"Bill Gates has a soft spot in his heart for the Mac," according to Kevin Browne, general manager of Microsoft's Macintosh Business Unit, who has been discussing Office 2001 for Mac (released tomorrow in the UK), the future of Microsoft Mac products, and the relationship between Microsoft and Apple.
Mac focus Browne (pictured here) has worked for Microsoft for 10 years. He was named head of Microsoft’s Macintosh Business Unit (MacBU) in late 1999. Yesterday at the CompUSA store in San Francisco, Microsoft announced the US availability of Office 2001 for Mac.
"We started the MacBU around the beginning of 1997. For years and years, we’d been developing applications for Windows in tandem with applications for the Mac, all in one big team. What we found over time was that the Windows and Mac platforms were diverging, and we needed to focus on needs that were unique to each.
"For instance, the Mac is not as heavily used in corporate computing. The Mac is used for its excellent graphics and design capabilities, and is growing very popular with consumers. So it made sense for Microsoft to have a business unit that focused on needs unique to the Macintosh user."
Pride not prejudice Browne is pleased with how things have progressed for the MacBU: "We’ve really gone out and done special things that have been recognized. We’ve won the Best-of-Show award at Macworld Expo for five shows in a row! I’m incredibly proud of our unit."
There has been some disappointment among Mac Office users that the new personal-information manager, Entourage, does not have the office-wide capabilities of Microsoft’s Windows-only Outlook (not to be confused with the Outlook Express email client that does ship for the Mac). Browne explained the differences.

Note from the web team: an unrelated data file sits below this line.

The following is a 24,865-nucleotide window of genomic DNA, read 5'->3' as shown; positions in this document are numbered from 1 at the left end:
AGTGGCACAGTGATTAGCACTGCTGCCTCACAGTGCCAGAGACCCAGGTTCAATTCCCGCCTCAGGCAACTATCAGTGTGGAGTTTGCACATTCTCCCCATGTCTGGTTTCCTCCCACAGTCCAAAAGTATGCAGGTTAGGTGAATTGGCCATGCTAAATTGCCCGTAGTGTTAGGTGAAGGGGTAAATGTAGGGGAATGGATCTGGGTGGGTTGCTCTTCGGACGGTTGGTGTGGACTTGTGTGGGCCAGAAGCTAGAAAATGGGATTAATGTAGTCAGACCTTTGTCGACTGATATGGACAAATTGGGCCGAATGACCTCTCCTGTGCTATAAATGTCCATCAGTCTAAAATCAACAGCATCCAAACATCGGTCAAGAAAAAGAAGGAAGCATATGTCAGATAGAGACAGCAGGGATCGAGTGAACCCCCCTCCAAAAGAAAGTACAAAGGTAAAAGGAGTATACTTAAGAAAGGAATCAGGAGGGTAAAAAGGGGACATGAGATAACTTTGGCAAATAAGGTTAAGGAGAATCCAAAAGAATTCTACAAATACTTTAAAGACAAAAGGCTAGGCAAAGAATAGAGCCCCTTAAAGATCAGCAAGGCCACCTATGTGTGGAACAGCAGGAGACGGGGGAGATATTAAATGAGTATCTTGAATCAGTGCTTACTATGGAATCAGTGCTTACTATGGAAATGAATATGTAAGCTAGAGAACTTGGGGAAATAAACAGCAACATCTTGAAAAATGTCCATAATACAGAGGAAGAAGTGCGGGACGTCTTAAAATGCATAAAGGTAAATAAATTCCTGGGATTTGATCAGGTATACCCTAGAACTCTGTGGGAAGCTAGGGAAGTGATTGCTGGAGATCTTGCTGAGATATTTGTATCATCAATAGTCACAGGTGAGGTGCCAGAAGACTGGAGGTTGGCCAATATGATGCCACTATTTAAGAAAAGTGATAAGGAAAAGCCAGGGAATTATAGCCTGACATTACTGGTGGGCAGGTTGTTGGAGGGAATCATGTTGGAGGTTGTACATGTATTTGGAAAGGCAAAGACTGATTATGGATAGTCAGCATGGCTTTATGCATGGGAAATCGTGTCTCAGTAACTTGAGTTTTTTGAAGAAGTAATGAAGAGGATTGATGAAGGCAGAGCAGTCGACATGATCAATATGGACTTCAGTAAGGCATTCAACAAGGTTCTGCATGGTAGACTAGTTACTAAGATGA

"Entourage and Outlook have the same fundamental components. The main difference is that Outlook has the goal of making not only the individual more productive, but the organization more productive as well. Outlook is very tightly integrated with the server. Entourage is laser-focused on making the individual more productive. We looked at the Mac market and saw people working on a fairly individual level. That’s our customer - so we didn’t focus on things like group calendaring. We were extremely focused on the individual when we developed Entourage."
Listen and learn Despite this difference in Microsoft’s focus between its Macintosh and Windows customers, Browne is adamant that the MacBU keeps up to speed on what its Mac customers need.
"We listen to what our customers say. We have a customer panel of about 1,000 Mac users, 500 of whom use Office and 500 who don’t. Both viewpoints are incredibly important to us. We go out on site visits, which helps us get a good picture of how the Mac and our software work together. It’s incredibly gratifying to see fans of Microsoft in the Macintosh space."
Steve and Bill Browne describes the relationship between Microsoft and Apple as "the best it’s ever been".
"Back in 1996, it was said that people from Microsoft and Apple couldn’t talk to one another without having lawyers in the room. Now we all talk directly to answer questions and offer each other suggestions. We’ve all internalized the need to work with Apple, and I’m very pleased with where we are.
"There are 10 million users who rely on the Mac. Our collaboration is about customers. It’s also due in no small part to Steve Jobs’ return to Apple. Bill Gates and he are acquaintances from way back, and Bill Gates has a soft spot in his heart for the Mac."
MS on OS X Finally, Browne discussed what Macintosh users can expect from Microsoft in the future.
"Apple is developing a new operating system – Mac OS X - which it plans to release next year. Our next project is to get our products onto that platform. Internet Explorer will be the default browser on that system. We’ve been working on that for a while, and it looks great. Other than that, we’ll continue working together to service the needs of our customers."